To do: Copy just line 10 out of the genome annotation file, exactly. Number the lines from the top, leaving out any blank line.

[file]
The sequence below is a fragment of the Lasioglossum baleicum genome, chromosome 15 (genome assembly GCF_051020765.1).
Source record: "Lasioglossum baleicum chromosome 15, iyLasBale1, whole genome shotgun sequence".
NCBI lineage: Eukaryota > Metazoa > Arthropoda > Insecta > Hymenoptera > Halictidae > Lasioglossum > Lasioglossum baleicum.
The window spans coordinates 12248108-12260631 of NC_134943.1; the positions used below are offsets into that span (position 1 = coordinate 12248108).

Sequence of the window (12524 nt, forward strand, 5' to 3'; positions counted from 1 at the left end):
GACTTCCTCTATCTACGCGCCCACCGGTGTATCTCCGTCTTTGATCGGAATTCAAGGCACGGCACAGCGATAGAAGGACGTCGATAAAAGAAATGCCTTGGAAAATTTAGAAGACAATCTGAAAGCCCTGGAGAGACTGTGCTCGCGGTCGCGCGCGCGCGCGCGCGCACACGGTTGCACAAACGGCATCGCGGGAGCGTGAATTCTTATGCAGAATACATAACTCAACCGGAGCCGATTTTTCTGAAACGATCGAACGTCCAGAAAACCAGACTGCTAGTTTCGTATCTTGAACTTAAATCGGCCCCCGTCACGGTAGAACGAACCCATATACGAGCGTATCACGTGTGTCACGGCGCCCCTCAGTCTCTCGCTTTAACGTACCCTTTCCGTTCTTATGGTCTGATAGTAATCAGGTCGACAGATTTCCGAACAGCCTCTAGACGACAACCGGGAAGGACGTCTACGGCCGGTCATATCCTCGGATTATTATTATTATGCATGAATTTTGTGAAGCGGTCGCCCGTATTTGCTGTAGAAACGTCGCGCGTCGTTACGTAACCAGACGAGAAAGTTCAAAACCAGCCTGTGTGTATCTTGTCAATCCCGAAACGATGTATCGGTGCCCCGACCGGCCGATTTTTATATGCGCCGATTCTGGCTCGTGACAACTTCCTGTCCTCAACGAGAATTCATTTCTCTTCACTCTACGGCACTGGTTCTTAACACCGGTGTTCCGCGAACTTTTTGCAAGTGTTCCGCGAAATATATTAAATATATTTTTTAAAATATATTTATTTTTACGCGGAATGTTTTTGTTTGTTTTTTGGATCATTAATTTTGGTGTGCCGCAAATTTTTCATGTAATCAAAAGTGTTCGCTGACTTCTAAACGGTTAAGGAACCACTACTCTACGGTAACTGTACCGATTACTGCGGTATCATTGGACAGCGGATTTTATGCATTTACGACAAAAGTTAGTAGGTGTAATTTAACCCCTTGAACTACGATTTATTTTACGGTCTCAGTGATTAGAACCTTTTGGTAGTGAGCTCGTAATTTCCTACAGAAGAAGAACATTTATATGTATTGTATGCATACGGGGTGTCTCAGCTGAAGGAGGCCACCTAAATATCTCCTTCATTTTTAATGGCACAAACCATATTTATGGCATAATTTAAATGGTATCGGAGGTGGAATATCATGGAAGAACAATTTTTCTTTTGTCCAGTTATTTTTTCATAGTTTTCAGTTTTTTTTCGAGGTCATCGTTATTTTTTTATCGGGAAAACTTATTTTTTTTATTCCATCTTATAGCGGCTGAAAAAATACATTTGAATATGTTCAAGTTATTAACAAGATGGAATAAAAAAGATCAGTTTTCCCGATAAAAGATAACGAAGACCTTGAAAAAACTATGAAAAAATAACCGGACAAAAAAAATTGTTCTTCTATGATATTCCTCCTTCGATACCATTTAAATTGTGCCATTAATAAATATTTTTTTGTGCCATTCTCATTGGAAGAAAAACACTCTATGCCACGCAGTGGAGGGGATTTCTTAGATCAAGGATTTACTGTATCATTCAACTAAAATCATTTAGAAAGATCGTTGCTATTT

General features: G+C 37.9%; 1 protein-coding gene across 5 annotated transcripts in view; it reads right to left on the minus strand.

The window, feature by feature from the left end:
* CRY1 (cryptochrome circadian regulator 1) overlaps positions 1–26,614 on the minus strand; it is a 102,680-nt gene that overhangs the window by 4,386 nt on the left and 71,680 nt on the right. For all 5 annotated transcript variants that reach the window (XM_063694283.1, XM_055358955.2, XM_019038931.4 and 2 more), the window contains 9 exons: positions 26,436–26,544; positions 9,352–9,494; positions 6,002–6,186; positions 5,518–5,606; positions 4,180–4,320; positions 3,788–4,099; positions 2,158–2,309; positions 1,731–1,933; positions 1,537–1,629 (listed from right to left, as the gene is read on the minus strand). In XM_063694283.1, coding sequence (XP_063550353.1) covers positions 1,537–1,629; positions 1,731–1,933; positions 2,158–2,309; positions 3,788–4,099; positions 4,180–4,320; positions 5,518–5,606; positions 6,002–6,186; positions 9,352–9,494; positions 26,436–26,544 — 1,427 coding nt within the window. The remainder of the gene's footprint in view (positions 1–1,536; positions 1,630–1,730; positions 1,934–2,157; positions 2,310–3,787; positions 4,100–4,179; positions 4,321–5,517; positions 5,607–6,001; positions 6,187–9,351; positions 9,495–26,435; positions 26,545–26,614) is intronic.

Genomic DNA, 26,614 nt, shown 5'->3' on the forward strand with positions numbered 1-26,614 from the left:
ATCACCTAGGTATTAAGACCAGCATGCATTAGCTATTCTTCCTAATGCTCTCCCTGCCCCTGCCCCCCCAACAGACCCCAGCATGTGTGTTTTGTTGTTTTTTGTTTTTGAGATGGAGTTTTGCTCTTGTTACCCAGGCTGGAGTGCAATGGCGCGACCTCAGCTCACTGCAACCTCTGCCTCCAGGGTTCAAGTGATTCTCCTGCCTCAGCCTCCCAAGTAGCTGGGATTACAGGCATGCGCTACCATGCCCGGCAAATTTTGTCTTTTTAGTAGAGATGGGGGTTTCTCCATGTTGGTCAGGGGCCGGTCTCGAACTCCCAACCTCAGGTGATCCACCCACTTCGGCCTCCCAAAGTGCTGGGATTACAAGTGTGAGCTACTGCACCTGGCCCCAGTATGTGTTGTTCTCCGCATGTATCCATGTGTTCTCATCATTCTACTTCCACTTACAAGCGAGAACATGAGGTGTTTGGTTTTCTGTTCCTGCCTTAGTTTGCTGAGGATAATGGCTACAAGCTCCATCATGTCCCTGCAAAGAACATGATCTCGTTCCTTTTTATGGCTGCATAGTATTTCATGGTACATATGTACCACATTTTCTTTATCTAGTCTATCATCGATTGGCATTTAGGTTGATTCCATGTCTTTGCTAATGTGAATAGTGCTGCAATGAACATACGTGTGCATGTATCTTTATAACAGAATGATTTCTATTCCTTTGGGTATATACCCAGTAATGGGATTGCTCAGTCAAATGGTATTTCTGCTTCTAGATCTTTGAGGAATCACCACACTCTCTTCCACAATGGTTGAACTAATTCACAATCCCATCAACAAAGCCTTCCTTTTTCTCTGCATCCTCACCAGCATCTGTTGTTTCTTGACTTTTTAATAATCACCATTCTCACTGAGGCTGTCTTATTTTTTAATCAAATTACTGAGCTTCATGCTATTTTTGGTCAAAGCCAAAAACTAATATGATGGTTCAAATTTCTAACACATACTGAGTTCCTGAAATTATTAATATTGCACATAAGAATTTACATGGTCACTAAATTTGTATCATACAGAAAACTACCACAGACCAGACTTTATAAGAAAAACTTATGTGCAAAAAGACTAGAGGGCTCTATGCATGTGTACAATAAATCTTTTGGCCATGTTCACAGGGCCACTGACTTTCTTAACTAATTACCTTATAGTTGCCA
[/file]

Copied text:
Genomic DNA, 26,614 nt, shown 5'->3' on the forward strand with positions numbered 1-26,614 from the left: